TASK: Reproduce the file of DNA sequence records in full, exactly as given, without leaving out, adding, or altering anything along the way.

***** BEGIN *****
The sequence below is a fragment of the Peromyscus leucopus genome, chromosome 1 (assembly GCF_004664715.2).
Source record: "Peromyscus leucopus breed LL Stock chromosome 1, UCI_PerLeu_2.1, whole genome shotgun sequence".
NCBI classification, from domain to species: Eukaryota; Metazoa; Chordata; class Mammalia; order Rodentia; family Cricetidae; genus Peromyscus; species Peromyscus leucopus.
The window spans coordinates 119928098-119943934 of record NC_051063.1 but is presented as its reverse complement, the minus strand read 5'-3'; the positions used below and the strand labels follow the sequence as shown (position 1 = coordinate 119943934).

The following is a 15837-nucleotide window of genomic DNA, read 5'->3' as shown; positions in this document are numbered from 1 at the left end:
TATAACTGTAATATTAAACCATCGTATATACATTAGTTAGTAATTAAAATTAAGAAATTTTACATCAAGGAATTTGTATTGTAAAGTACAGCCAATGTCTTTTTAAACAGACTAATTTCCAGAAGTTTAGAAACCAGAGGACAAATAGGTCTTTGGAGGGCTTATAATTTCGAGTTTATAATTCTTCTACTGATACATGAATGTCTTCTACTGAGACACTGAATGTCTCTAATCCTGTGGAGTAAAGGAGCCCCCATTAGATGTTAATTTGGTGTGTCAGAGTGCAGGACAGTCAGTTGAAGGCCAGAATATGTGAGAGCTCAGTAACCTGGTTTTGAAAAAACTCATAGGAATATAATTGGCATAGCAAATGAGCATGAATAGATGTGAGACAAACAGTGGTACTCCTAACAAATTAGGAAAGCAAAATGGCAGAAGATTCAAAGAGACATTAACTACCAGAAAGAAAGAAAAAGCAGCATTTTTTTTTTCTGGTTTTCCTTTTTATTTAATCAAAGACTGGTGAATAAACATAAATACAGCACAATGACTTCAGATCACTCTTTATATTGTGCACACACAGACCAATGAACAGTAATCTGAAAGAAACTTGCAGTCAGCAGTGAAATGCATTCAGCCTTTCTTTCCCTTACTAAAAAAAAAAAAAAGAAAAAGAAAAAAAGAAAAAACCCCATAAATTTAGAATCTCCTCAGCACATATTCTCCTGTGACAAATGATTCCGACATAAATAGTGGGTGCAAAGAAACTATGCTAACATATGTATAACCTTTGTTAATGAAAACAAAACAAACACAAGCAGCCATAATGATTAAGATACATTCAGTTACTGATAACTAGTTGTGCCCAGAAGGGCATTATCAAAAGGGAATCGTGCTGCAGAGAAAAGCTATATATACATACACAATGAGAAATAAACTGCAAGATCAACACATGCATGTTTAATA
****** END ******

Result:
The sequence below is a fragment of the Peromyscus leucopus genome, chromosome 1 (assembly GCF_004664715.2).
Source record: "Peromyscus leucopus breed LL Stock chromosome 1, UCI_PerLeu_2.1, whole genome shotgun sequence".
NCBI classification, from domain to species: Eukaryota; Metazoa; Chordata; class Mammalia; order Rodentia; family Cricetidae; genus Peromyscus; species Peromyscus leucopus.
The window spans coordinates 119928098-119943934 of record NC_051063.1 but is presented as its reverse complement, the minus strand read 5'-3'; the positions used below and the strand labels follow the sequence as shown (position 1 = coordinate 119943934).

The following is a 15837-nucleotide window of genomic DNA, read 5'->3' as shown; positions in this document are numbered from 1 at the left end:
TATAACTGTAATATTAAACCATCGTATATACATTAGTTAGTAATTAAAATTAAGAAATTTTACATCAAGGAATTTGTATTGTAAAGTACAGCCAATGTCTTTTTAAACAGACTAATTTCCAGAAGTTTAGAAACCAGAGGACAAATAGGTCTTTGGAGGGCTTATAATTTCGAGTTTATAATTCTTCTACTGATACATGAATGTCTTCTACTGAGACACTGAATGTCTCTAATCCTGTGGAGTAAAGGAGCCCCCATTAGATGTTAATTTGGTGTGTCAGAGTGCAGGACAGTCAGTTGAAGGCCAGAATATGTGAGAGCTCAGTAACCTGGTTTTGAAAAAACTCATAGGAATATAATTGGCATAGCAAATGAGCATGAATAGATGTGAGACAAACAGTGGTACTCCTAACAAATTAGGAAAGCAAAATGGCAGAAGATTCAAAGAGACATTAACTACCAGAAAGAAAGAAAAAGCAGCATTTTTTTTTTCTGGTTTTCCTTTTTATTTAATCAAAGACTGGTGAATAAACATAAATACAGCACAATGACTTCAGATCACTCTTTATATTGTGCACACACAGACCAATGAACAGTAATCTGAAAGAAACTTGCAGTCAGCAGTGAAATGCATTCAGCCTTTCTTTCCCTTACTAAAAAAAAAAAAAAGAAAAAGAAAAAAAGAAAAAACCCCATAAATTTAGAATCTCCTCAGCACATATTCTCCTGTGACAAATGATTCCGACATAAATAGTGGGTGCAAAGAAACTATGCTAACATATGTATAACCTTTGTTAATGAAAACAAAACAAACACAAGCAGCCATAATGATTAAGATACATTCAGTTACTGATAACTAGTTGTGCCCAGAAGGGCATTATCAAAAGGGAATCGTGCTGCAGAGAAAAGCTATATATACATACACAATGAGAAATAAACTGCAAGATCAACACATGCATGTTTAATA